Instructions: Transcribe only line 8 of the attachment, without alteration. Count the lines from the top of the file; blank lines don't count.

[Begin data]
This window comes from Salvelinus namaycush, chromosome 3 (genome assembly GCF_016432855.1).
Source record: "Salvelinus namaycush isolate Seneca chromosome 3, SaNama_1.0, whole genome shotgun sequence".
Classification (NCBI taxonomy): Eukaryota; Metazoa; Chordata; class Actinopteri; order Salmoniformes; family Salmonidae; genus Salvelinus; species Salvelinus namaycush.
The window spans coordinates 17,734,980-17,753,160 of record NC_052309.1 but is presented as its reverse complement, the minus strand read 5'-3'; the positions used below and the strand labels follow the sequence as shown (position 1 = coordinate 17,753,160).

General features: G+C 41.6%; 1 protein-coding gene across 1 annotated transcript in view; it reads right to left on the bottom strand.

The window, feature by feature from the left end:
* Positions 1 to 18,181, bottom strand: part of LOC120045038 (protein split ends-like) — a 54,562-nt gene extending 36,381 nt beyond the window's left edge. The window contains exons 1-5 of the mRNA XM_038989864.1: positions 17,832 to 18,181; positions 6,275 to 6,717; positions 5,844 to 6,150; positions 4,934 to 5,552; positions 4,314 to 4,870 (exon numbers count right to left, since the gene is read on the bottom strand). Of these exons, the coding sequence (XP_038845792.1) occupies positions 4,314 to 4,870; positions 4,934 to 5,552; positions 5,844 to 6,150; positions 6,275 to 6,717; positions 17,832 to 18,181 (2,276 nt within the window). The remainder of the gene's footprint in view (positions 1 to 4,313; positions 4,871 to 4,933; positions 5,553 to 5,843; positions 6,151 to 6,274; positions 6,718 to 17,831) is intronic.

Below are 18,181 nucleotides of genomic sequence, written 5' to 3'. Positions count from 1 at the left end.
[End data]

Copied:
Below are 18,181 nucleotides of genomic sequence, written 5' to 3'. Positions count from 1 at the left end.